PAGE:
Are the motherboard chipset and storage controller drivers up to date, based on what is directly available from the motherboard (Or prebuilt system manufacturer's) manufacturer's product support page for that motherboard?

Is Windows itself fully up to date, with all Windows updates applied including any applicable Windows build version updates?

I would recommend that if there is anything important on the SSD, that you back it up immediately, and then run a series of drive health tests on it such as the Seatools for Windows (Or Seatools USB bootable) utility and run the Short drive self test (DST) or long generic (Extended) tests, which is what Seagate recommends doing for all supported hard drives AND solid state drives. The brand does not matter, as the tests being run are compatible with all drive brands.


This sounds like it could be either a drive that is failing prematurely OR a bad cable. You might want to remove the cable and reseat it, or replace it entirely with a different cable.

Also, if you had that HDD attached to the system when you installed Windows on the SSD, you REALLY want to back up everything important on the SSD to some other location and reinstall Windows over again WITHOUT that HDD attached to the system. Often what happens is that the EFI and boot partitions that existed previously on the HDD if the HDD previously HAD Windows installed on it, tricks the installer into believing that it does not need to create a new EFI and boot partition and it simply uses the one that is already present on the HDD. This can create a number of problems, and usually does at some point.

For example, in such a scenario, if the HDD fails or is disconnected, then Windows on the SSD will immediately fail to be able to boot because it's boot partition will be missing. There are a few additional problems this can create as well but suffice to say it is an undesirable configuration and should be properly reconfigured as soon as possible IF that is the case.
I've had my SSD for about a month and my HDD for around a year. When I opened my PC, I cleaned a little bit of the fans as they were covered in a lot of dust. The next thing I did while looking around the components was touch my SSD, I never pulled or moved it.

Here are my specs you needed:

Power Supply: Thermaltake 750W
SSD: KINGSTON SA400S37240G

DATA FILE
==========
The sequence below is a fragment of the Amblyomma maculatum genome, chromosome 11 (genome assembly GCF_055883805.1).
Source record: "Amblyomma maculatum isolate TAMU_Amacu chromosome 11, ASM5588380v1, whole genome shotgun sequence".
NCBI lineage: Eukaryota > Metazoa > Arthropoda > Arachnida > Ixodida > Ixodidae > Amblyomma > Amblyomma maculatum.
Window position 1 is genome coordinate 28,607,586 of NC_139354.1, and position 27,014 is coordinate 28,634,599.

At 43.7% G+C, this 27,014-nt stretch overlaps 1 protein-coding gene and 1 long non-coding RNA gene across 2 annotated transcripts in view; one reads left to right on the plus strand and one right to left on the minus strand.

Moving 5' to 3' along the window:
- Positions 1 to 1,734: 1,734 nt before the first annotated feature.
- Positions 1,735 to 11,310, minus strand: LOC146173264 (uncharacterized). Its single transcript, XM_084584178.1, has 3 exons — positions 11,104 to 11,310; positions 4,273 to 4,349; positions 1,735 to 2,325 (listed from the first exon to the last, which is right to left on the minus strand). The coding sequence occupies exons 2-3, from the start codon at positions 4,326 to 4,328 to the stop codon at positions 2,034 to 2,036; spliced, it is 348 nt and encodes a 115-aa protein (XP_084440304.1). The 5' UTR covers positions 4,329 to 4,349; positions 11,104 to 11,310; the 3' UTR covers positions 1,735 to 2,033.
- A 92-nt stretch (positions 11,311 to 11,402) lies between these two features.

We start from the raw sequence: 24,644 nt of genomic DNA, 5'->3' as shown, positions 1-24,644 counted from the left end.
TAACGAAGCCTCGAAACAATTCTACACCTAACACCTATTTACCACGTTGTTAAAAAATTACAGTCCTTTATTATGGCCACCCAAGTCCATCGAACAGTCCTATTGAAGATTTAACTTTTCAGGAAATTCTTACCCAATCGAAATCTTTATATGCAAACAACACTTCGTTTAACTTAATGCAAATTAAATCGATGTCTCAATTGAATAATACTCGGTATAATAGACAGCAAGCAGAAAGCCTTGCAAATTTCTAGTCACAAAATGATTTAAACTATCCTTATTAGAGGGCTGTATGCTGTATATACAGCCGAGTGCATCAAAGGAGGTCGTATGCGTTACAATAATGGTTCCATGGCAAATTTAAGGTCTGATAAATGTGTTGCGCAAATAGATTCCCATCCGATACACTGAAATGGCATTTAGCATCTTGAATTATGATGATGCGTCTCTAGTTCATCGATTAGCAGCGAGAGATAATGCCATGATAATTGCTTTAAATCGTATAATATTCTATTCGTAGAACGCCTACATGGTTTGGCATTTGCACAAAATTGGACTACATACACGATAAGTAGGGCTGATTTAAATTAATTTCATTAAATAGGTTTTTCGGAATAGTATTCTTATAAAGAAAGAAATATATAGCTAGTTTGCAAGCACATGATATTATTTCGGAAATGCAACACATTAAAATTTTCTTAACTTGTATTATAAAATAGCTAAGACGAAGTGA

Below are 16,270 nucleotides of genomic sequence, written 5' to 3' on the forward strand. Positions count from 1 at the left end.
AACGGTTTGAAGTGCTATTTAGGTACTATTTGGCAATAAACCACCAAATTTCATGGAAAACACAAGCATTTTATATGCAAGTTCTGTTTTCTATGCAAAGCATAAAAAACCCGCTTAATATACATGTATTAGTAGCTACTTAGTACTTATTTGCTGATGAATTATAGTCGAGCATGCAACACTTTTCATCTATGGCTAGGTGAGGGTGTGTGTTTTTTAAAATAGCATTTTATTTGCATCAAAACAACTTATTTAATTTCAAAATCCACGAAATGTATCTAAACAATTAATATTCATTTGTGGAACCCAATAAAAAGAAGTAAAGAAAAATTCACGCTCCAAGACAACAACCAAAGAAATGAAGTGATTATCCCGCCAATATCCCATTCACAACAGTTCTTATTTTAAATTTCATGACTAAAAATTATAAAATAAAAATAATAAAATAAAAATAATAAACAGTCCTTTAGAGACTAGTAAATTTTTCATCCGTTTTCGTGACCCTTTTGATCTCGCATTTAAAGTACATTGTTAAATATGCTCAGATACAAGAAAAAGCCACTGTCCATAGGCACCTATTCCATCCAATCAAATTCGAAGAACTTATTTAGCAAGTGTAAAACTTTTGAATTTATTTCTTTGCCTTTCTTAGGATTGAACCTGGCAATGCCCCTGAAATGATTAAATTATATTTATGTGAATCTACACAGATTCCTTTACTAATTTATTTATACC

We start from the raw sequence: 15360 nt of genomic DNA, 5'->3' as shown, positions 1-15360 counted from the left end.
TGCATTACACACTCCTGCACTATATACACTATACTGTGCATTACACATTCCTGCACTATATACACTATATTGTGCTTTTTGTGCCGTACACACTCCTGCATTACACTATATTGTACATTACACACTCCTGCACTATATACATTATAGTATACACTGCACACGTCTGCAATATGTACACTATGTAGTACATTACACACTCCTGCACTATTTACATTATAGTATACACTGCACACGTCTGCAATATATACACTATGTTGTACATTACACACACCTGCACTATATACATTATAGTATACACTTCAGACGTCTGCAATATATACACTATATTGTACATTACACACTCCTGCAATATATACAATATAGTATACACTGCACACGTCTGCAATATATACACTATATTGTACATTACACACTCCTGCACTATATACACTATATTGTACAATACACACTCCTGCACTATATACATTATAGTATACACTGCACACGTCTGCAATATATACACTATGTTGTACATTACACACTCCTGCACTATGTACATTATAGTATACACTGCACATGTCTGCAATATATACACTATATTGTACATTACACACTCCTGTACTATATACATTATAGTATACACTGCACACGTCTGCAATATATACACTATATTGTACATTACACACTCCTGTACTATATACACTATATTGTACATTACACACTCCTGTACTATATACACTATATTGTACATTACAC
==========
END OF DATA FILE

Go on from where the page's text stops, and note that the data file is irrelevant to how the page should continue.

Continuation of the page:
HDD: Seagate ST31000528AS
Motherboard: MSI 2A9C

P.S. Every cord was unplugged and the power supply was disabled.
 
Jan 4, 2021
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Make sure you or the case didnt move the cables well looking around or sliding on. Open the case back up really quick and make sure satas are fully seated
Where are the SATA cables located? The only thing I did was put my PC on it's side, would it of really moved my cables?
 

Darkbreeze

Retired Mod
Ok, well, I've got to be honest, that motherboard is so old that it would not be AT ALL surprising if the motherboard or the onboard storage controllers were failing.

Try unplugging the power and SATA data cables from the hard drive, plug the SATA data cable into the SSD in place of the one that is currently plugged into the SSD. Do not plug anything back into the HDD for now.

Be sure that the power is off and that the power switch on the back of the power supply is off (The "0" position) or unplugged from the wall, before you start unplugging and moving cables around inside the case. Then after making the cable swap (And we are trying to use a different cable for the SSD here AND a different SATA header on the motherboard, which is why you want to swap the HDD cable over to the SSD and then just don't plug the ones from the SSD into anything until later) switch the PSU back on and power up the system. Go into the BIOS and see if the SSD is showing up now.
 

Darkbreeze

Retired Mod
If you don't know what the SATA cables are or where they are located, then it might be a very good idea to get some help from somebody who is familiar with working inside a computer. At least until you get the chance to watch and familiarize yourself.

If that's not an option, then I'd suggest watching a few Youtube videos on changing hard drive cables and general service before you try doing anything inside.

 
Jan 4, 2021
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Ok, well, I've got to be honest, that motherboard is so old that it would not be AT ALL surprising if the motherboard or the onboard storage controllers were failing.

Try unplugging the power and SATA data cables from the hard drive, plug the SATA data cable into the SSD in place of the one that is currently plugged into the SSD. Do not plug anything back into the HDD for now.